Thanks to its approach on positive masculinities, the JUPREC project and its local partners have supported many men in the redefinition of their masculinity, towards non-violent behaviours and shared responsibilities within the household. This approach will also serve as a model in a new project in Mali by CECI.
In Malian communities, imams play the role of family mediators, promoting peace within families and beyond. Their voice is widely heard by the populations and they have a great power of influence on the behaviour of those who share their beliefs and listen to them.
Without going against its strictly secular values, the JUPREC project worked with imams to help them become agents of change by preaching for equality, providing egalitarian advice and accompanying men or couples looking to improve their family life.
“A woman must be treated as God has endowed her, with rights, such as the one to be treated as an individual and the right to ownership and to do as she pleases with her own goods and income, even after marriage. She has the right to be educated and to work outside the home if she so wishes.” – Imam of the Timbuktu region
In the regions of Gao, Timbuktu, Ségou and Mopti, the JUPREC project and its partners have set up and strengthened 28 peace committees that use social dialogue to prevent and manage local conflicts, whether they are open or latent. The objective of this initiative was to encourage citizen control over public action, mutual admissibility between civil society and the state, and the participation of communities in decisions that affect them.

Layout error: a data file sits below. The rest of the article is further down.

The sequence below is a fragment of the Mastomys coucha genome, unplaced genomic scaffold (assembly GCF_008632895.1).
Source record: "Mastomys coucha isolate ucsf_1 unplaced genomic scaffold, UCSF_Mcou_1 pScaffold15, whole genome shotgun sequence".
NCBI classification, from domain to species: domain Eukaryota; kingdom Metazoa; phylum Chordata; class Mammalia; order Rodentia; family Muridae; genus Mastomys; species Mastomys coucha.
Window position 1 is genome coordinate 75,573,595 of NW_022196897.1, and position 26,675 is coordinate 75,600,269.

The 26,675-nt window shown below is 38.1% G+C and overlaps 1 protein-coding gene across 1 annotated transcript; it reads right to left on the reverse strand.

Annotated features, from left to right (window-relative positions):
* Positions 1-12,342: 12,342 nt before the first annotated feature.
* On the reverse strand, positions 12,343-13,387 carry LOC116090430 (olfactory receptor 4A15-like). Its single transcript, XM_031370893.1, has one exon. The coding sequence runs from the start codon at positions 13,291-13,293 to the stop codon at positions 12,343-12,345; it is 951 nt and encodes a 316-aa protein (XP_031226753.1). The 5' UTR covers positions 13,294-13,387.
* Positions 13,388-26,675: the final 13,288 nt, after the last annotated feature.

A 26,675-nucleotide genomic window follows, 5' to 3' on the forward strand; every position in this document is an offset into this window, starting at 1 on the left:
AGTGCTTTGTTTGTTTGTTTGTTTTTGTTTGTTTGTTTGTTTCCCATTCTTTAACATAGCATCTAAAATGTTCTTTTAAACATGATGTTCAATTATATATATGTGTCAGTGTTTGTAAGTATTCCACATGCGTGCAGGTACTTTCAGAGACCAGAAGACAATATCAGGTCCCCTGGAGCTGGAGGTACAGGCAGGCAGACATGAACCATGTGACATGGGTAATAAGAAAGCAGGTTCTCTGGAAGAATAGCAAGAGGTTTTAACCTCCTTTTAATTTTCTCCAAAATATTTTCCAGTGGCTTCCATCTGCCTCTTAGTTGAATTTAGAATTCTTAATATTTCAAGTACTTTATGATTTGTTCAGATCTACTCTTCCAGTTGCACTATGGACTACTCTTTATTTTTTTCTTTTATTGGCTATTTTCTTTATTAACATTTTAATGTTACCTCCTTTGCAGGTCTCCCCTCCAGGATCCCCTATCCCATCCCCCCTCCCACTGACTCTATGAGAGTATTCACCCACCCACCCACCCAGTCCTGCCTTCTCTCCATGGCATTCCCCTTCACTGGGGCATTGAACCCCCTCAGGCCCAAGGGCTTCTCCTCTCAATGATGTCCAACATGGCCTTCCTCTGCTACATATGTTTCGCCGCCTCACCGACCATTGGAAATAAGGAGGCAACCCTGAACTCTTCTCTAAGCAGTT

In addition to fostering a culture of conflict resolution through dialogue, the peace committees have played a central role in supporting victims as they were directed to the regional offices of the Truth, Justice and Reconciliation Committee, the body responsible for documenting cases of violence brought about by the conflict in order to foster an inclusive transitional justice. The role of women in these committees has been carefully considered. 30% of the seats were reserved for women and their leadership was strengthened to ensure that their voices were heard. The peace committees have therefore made possible the creation of a process of inclusive and sustainable social change, helping to mitigate the marginalization of the most excluded populations, notably by helping the women victims of the conflict become agents of change.
The JUPREC project supported its local partners in redacting a draft bill against gender-based violences. Since 2017, however, the preliminary draft is being blocked by a few traditionalists actors and it is still awaiting adoption by the Malian parliament.
Advocacy actions have therefore been launched in order to put pressure on members of parliament and ministers. A petition calling for the adoption of a law has been launched and is already 5,000 signatures strong. In addition, social mobilization activities in favour of this law are ongoing, through the project’s local partners, inter-ministerial consultations and meetings with political decision makers.
These advocacy actions for the adoption of a law against gender-based violences will continue through CECI’s strategic support for women’s organizations in Mali.